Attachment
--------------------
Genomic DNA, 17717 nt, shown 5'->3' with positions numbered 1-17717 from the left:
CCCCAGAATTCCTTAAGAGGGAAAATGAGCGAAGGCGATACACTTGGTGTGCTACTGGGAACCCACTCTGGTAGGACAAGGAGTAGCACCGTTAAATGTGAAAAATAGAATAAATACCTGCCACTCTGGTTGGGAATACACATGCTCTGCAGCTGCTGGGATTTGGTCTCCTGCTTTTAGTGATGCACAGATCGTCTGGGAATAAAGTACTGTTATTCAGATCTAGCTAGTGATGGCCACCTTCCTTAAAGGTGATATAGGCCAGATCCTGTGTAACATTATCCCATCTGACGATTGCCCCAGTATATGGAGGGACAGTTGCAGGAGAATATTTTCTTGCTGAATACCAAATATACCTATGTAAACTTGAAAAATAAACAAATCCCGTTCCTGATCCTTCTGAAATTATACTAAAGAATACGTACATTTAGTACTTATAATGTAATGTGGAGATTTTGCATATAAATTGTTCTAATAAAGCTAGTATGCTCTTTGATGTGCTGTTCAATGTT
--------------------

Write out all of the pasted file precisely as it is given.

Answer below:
Genomic DNA, 17717 nt, shown 5'->3' with positions numbered 1-17717 from the left:
CCCCAGAATTCCTTAAGAGGGAAAATGAGCGAAGGCGATACACTTGGTGTGCTACTGGGAACCCACTCTGGTAGGACAAGGAGTAGCACCGTTAAATGTGAAAAATAGAATAAATACCTGCCACTCTGGTTGGGAATACACATGCTCTGCAGCTGCTGGGATTTGGTCTCCTGCTTTTAGTGATGCACAGATCGTCTGGGAATAAAGTACTGTTATTCAGATCTAGCTAGTGATGGCCACCTTCCTTAAAGGTGATATAGGCCAGATCCTGTGTAACATTATCCCATCTGACGATTGCCCCAGTATATGGAGGGACAGTTGCAGGAGAATATTTTCTTGCTGAATACCAAATATACCTATGTAAACTTGAAAAATAAACAAATCCCGTTCCTGATCCTTCTGAAATTATACTAAAGAATACGTACATTTAGTACTTATAATGTAATGTGGAGATTTTGCATATAAATTGTTCTAATAAAGCTAGTATGCTCTTTGATGTGCTGTTCAATGTT